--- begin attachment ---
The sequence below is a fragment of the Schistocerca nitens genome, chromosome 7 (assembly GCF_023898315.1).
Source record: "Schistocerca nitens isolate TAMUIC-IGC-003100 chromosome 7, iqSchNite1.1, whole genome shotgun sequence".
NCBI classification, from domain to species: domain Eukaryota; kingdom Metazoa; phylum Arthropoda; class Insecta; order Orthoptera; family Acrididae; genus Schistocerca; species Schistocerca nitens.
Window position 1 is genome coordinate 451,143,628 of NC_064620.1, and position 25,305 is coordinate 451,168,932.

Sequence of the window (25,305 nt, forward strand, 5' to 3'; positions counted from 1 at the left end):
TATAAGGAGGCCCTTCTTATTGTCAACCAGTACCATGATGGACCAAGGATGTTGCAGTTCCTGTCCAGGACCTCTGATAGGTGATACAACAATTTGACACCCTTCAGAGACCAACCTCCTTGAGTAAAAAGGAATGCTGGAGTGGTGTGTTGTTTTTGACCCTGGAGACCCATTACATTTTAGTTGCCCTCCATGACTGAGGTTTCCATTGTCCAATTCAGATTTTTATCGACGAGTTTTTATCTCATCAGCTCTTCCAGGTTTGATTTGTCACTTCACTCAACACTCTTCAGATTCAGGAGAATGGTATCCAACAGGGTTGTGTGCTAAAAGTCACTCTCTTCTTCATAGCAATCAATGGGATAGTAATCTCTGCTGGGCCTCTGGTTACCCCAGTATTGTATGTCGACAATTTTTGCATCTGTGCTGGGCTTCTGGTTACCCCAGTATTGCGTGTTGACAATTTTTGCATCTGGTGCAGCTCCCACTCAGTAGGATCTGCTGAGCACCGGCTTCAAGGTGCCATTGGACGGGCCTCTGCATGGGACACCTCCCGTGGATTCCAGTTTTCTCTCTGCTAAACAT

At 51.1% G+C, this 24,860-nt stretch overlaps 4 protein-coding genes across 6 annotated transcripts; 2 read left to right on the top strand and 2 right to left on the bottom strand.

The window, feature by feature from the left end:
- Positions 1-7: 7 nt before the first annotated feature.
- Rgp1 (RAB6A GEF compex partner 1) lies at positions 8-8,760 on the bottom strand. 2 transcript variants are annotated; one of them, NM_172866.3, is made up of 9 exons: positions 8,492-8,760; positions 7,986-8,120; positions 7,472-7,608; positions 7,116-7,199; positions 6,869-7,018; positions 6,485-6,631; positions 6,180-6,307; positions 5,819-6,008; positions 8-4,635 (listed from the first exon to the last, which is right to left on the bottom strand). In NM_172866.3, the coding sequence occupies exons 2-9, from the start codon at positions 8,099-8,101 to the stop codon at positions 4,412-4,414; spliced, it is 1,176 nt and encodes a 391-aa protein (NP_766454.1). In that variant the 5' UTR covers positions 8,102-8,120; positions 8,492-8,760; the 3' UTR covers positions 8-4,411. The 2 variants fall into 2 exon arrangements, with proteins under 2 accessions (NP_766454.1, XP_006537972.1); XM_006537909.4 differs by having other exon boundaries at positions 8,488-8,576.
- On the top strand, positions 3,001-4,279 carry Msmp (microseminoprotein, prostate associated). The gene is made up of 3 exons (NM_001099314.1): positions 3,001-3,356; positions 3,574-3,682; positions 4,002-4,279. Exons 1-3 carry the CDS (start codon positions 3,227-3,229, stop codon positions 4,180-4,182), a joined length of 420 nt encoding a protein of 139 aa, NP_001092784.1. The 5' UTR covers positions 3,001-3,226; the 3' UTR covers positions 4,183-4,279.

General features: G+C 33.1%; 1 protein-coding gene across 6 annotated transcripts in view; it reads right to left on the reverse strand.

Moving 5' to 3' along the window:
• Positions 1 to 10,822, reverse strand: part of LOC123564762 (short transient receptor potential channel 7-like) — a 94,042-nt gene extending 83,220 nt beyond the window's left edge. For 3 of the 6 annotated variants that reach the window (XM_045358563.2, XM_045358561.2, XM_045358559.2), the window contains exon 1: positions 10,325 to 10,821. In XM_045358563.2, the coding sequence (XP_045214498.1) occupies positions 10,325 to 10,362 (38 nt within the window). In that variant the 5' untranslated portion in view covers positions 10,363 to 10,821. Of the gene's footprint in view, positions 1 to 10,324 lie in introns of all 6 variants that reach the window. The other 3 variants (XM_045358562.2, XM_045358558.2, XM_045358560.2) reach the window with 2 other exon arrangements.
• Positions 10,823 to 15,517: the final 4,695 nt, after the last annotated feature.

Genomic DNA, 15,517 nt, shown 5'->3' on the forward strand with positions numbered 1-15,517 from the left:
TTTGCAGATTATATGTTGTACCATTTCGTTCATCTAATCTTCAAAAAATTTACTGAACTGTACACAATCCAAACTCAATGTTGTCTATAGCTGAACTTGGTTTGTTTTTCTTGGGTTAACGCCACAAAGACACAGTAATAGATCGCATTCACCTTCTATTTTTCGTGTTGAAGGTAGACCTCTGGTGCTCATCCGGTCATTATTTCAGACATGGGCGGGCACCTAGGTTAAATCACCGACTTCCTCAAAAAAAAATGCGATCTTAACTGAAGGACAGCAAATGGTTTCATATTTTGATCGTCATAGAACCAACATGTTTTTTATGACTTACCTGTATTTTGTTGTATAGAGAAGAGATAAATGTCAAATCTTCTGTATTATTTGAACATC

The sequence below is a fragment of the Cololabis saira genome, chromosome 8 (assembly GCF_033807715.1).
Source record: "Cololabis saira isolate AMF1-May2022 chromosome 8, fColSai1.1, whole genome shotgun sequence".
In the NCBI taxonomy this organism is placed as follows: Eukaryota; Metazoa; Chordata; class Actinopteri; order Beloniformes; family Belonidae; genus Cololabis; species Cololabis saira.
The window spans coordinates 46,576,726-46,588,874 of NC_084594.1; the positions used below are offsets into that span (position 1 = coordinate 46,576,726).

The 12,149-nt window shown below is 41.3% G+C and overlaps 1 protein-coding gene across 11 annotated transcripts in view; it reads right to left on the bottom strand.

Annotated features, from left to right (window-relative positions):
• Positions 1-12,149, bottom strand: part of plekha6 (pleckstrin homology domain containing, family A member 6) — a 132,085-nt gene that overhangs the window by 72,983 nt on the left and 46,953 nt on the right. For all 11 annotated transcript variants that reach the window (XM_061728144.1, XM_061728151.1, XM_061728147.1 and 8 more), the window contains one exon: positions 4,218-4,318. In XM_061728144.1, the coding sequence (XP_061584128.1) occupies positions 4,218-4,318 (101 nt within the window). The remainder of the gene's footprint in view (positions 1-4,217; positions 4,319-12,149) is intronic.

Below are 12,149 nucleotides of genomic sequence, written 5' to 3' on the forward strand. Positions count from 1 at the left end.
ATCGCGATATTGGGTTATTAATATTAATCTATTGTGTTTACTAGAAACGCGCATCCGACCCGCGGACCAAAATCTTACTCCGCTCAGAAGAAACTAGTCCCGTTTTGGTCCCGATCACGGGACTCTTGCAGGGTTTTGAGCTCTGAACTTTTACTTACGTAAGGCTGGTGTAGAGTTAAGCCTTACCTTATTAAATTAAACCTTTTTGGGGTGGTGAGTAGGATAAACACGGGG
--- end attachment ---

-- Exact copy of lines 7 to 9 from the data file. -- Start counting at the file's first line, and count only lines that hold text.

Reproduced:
At 51.1% G+C, this 24,860-nt stretch overlaps 4 protein-coding genes across 6 annotated transcripts; 2 read left to right on the top strand and 2 right to left on the bottom strand.

The window, feature by feature from the left end:
- Positions 1-7: 7 nt before the first annotated feature.